I don’t want to say that Jackie Brown is the culmination of those efforts, because it puts an artificial stop point on her career. But it does feel like a grandmother performance for her, inviting appreciation for what she’s done before. Often with black actors in Tarantino films, it feels like he’s trying to get something problematic out of them, but we see a pushback in the actual performances — we see that with Samuel L. Jackson a lot, where if it was someone less experienced the characters would suffer for the way they’re scripted. In Jackie Brown, I think Grier pushes back with her unexpected gravitas. But it does feel like a grand gesture toward what she felt she was capable of prior to Jackie Brown, which she’s finally able to do here.
It seems like Grier has been conspicuously left out of a lot of the recent discussion of “strong women in movies” occasioned by the success of Wonder Woman. What are people missing when they leave her out of this narrative?
We all know black women invented everything. [laughs] The obvious reason is the undervaluing of black women onscreen, which also points to the undervaluing of black women audiences. With Wonder Woman you have these male powers realizing that you can get women, in this case predominantly white women, into a theatre. But they haven’t caught on to the fact that those audiences were already there, there just wasn’t a lot for them. With Pam Grier you have a case of an undervalued icon who hasn’t been given a stamp of approval by mainstream film culture, but who has meant so much to the black viewers — and the genre fans — who have watched her all along up to Jackie Brown. It’s great to see “strong female characters” doing well, especially in films directed by women. But it’s also good to acknowledge marginalized groups onscreen — giving space over to the importance of their iconography regardless of who directed it. That’s my feeling with Quentin Tarantino. He’s appropriative, and he fetishizes black culture, but you can’t deny that he’s given so many important roles to black actors.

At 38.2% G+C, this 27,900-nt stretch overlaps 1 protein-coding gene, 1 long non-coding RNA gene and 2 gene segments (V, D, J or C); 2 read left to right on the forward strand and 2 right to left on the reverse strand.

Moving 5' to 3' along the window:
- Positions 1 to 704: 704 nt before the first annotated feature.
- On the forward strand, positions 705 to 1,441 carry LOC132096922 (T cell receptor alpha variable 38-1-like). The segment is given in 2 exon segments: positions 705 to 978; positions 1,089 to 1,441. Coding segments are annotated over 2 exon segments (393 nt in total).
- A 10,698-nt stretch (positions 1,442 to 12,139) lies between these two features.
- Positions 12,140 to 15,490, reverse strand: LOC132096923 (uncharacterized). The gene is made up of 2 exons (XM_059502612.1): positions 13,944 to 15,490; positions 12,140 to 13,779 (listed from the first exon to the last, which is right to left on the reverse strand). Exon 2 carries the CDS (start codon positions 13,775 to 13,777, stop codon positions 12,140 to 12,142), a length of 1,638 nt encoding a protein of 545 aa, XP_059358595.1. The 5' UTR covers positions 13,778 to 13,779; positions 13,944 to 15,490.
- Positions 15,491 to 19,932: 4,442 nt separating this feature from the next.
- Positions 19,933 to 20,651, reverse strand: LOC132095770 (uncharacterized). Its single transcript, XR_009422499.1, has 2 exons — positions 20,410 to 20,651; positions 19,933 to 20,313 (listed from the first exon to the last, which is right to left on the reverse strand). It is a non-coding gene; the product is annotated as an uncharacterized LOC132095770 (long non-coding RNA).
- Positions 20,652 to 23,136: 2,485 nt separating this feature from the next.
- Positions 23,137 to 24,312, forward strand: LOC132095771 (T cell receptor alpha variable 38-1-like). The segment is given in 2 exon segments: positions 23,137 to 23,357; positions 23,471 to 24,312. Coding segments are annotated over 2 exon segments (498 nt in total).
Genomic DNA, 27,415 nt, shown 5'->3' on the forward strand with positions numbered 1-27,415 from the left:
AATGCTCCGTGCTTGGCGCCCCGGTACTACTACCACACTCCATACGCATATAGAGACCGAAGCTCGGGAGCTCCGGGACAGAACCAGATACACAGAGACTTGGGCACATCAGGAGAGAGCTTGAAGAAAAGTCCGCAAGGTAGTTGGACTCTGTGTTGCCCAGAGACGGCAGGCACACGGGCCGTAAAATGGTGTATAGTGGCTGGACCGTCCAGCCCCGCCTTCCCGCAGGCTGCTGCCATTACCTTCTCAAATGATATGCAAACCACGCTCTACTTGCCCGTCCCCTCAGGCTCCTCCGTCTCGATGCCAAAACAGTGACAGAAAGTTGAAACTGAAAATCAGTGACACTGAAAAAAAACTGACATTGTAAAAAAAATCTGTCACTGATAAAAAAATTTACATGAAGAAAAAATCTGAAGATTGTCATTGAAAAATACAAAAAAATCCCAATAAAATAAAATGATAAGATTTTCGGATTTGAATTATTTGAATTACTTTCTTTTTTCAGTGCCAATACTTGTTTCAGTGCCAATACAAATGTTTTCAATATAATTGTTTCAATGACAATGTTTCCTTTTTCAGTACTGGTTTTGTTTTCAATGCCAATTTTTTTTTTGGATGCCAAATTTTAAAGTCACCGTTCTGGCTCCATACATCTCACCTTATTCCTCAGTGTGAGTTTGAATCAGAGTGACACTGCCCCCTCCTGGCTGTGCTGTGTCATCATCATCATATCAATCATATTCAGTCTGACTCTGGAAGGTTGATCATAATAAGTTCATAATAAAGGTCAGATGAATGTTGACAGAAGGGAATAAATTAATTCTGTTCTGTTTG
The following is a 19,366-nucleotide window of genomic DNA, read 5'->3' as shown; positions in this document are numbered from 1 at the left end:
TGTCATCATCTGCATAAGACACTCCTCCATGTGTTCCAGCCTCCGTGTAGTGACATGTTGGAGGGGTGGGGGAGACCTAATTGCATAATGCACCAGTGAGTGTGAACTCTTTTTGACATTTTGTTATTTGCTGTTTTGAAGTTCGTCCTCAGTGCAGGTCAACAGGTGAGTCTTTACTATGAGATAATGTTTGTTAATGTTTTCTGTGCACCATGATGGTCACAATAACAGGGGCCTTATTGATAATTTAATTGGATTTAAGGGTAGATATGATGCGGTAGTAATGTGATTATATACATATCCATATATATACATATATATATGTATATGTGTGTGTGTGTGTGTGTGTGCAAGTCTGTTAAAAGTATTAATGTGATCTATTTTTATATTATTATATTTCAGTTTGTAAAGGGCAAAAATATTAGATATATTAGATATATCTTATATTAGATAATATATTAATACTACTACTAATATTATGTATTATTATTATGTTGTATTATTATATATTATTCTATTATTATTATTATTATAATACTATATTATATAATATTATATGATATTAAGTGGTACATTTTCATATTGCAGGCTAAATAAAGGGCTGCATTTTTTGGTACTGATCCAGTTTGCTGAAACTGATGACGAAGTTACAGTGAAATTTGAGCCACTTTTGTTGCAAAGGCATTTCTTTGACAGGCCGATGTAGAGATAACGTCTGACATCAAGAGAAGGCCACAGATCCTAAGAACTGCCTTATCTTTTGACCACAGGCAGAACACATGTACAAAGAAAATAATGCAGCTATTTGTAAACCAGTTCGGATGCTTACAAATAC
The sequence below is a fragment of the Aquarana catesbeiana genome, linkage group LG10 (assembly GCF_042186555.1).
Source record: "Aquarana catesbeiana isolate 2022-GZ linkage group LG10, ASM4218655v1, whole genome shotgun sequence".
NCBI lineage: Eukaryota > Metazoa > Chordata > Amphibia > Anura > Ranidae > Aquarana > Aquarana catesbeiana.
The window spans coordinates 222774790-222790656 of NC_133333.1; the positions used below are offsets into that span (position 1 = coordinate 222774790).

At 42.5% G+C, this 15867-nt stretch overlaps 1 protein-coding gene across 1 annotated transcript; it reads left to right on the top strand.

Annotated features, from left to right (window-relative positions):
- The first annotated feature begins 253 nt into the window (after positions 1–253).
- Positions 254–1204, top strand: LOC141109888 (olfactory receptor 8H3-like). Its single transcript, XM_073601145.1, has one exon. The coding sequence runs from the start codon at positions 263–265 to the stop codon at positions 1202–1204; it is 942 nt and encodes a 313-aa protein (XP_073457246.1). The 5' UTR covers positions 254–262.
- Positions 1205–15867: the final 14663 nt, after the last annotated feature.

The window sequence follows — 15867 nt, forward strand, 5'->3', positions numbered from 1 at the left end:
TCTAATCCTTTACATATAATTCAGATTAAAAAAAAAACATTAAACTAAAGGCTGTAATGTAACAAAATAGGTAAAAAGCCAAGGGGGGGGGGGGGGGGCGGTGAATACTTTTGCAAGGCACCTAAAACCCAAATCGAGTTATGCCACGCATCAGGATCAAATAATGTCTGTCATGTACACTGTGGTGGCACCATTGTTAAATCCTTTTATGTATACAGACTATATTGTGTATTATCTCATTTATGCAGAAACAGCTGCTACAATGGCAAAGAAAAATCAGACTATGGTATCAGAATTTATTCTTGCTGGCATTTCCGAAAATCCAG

Do you find that you have to do this tricky calculus of balancing between work by black filmmakers and works of black iconography that might have been primarily steered by white filmmakers?
I’m always doing that work in my head and I’m always a bit frustrated by it, sure. Which is not to say it’s not important. All of the directors that have been in the program so far have been men, which sucks. But what do you do with a history of representation that is so much smaller than others? There are so many talented black women directors out there, but what I’m most concerned about for Black Gold at least is the characters onscreen. If you have a Jack Hill directing Pam Grier onscreen, that’s going to have more potential for me than a black woman filmmaker directing white women. That’s a different thing, which is also important — representation of women behind the camera. What I’m really interested in is the cultural value of black icons onscreen.
Do you think a lot about the audience? This is a hugely important program—you’ve even got a jump on TIFF’s Black Star series. What was your initial goal starting this series and where do you see it now, almost a year in?
The reason I started this was from working at a rep theatre and seeing too many of the same people seeing too many of the same movies. As a film student, and as a film fan, seeing one kind of dominant narrative for film spectatorship and exhibition becomes frustrating for you. I think about that a lot in terms of bringing in a lot of different demographics — not just black folk, though it is a black series programmed by a black programmer. I just want different kinds of people filling those seats.
In terms of what I’m programming, I’m always thinking about the audience, especially at the Royal, which has a strong genre foundation. As a genre fan, it’s easy for me to lean heavily on that, but I also want to push back against that expectation. What TIFF’s Black Star series is doing with the historical purview of black icons is really interesting, and widens that scope in a way I’m really happy about. I can’t see Black Gold necessarily doing a silent film series going back to the beginning of the twentieth century.